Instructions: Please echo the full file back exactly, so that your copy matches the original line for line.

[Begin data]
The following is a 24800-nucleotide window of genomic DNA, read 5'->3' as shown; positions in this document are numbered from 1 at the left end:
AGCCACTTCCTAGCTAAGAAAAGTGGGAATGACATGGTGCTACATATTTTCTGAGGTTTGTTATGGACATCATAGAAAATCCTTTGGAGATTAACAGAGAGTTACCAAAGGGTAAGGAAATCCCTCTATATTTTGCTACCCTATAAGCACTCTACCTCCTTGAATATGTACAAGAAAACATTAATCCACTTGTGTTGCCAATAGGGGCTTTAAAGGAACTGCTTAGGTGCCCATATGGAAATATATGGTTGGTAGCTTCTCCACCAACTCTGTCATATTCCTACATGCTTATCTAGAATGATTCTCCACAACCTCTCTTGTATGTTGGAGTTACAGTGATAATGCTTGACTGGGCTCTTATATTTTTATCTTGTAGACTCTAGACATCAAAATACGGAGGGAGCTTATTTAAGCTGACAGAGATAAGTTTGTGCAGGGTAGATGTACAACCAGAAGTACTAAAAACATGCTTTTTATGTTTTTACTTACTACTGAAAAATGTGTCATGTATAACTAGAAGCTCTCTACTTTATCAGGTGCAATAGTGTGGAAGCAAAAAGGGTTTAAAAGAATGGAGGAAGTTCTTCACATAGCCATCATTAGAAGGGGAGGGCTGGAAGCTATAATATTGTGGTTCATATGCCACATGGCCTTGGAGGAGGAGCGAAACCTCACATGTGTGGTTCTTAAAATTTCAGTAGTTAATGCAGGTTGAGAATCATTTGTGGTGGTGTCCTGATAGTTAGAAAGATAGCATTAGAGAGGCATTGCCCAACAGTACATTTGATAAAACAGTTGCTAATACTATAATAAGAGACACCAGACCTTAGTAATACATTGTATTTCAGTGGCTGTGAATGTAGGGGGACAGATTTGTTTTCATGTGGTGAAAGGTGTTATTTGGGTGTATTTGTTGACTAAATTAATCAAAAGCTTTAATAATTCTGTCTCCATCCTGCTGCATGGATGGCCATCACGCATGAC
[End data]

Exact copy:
The following is a 24800-nucleotide window of genomic DNA, read 5'->3' as shown; positions in this document are numbered from 1 at the left end:
AGCCACTTCCTAGCTAAGAAAAGTGGGAATGACATGGTGCTACATATTTTCTGAGGTTTGTTATGGACATCATAGAAAATCCTTTGGAGATTAACAGAGAGTTACCAAAGGGTAAGGAAATCCCTCTATATTTTGCTACCCTATAAGCACTCTACCTCCTTGAATATGTACAAGAAAACATTAATCCACTTGTGTTGCCAATAGGGGCTTTAAAGGAACTGCTTAGGTGCCCATATGGAAATATATGGTTGGTAGCTTCTCCACCAACTCTGTCATATTCCTACATGCTTATCTAGAATGATTCTCCACAACCTCTCTTGTATGTTGGAGTTACAGTGATAATGCTTGACTGGGCTCTTATATTTTTATCTTGTAGACTCTAGACATCAAAATACGGAGGGAGCTTATTTAAGCTGACAGAGATAAGTTTGTGCAGGGTAGATGTACAACCAGAAGTACTAAAAACATGCTTTTTATGTTTTTACTTACTACTGAAAAATGTGTCATGTATAACTAGAAGCTCTCTACTTTATCAGGTGCAATAGTGTGGAAGCAAAAAGGGTTTAAAAGAATGGAGGAAGTTCTTCACATAGCCATCATTAGAAGGGGAGGGCTGGAAGCTATAATATTGTGGTTCATATGCCACATGGCCTTGGAGGAGGAGCGAAACCTCACATGTGTGGTTCTTAAAATTTCAGTAGTTAATGCAGGTTGAGAATCATTTGTGGTGGTGTCCTGATAGTTAGAAAGATAGCATTAGAGAGGCATTGCCCAACAGTACATTTGATAAAACAGTTGCTAATACTATAATAAGAGACACCAGACCTTAGTAATACATTGTATTTCAGTGGCTGTGAATGTAGGGGGACAGATTTGTTTTCATGTGGTGAAAGGTGTTATTTGGGTGTATTTGTTGACTAAATTAATCAAAAGCTTTAATAATTCTGTCTCCATCCTGCTGCATGGATGGCCATCACGCATGAC